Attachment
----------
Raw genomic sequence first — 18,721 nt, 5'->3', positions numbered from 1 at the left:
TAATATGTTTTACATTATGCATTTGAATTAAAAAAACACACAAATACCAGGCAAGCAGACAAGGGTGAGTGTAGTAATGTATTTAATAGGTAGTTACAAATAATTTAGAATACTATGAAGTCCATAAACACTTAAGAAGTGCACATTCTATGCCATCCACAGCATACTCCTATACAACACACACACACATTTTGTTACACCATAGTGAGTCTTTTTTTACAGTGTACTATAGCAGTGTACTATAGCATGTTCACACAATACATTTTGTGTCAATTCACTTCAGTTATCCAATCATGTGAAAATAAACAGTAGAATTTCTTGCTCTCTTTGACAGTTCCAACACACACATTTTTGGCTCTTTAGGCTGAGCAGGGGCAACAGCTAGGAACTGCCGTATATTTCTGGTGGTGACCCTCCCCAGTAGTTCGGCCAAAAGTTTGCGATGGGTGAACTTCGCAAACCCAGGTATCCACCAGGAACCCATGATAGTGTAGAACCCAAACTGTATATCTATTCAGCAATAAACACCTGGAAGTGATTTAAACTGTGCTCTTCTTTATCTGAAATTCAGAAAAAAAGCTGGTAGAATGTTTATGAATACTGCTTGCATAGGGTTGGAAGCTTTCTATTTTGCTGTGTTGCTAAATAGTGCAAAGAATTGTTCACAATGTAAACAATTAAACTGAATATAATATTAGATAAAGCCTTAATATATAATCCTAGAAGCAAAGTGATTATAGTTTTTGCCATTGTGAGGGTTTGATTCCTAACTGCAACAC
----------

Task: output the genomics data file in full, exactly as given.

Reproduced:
Raw genomic sequence first — 18,721 nt, 5'->3', positions numbered from 1 at the left:
TAATATGTTTTACATTATGCATTTGAATTAAAAAAACACACAAATACCAGGCAAGCAGACAAGGGTGAGTGTAGTAATGTATTTAATAGGTAGTTACAAATAATTTAGAATACTATGAAGTCCATAAACACTTAAGAAGTGCACATTCTATGCCATCCACAGCATACTCCTATACAACACACACACACATTTTGTTACACCATAGTGAGTCTTTTTTTACAGTGTACTATAGCAGTGTACTATAGCATGTTCACACAATACATTTTGTGTCAATTCACTTCAGTTATCCAATCATGTGAAAATAAACAGTAGAATTTCTTGCTCTCTTTGACAGTTCCAACACACACATTTTTGGCTCTTTAGGCTGAGCAGGGGCAACAGCTAGGAACTGCCGTATATTTCTGGTGGTGACCCTCCCCAGTAGTTCGGCCAAAAGTTTGCGATGGGTGAACTTCGCAAACCCAGGTATCCACCAGGAACCCATGATAGTGTAGAACCCAAACTGTATATCTATTCAGCAATAAACACCTGGAAGTGATTTAAACTGTGCTCTTCTTTATCTGAAATTCAGAAAAAAAGCTGGTAGAATGTTTATGAATACTGCTTGCATAGGGTTGGAAGCTTTCTATTTTGCTGTGTTGCTAAATAGTGCAAAGAATTGTTCACAATGTAAACAATTAAACTGAATATAATATTAGATAAAGCCTTAATATATAATCCTAGAAGCAAAGTGATTATAGTTTTTGCCATTGTGAGGGTTTGATTCCTAACTGCAACAC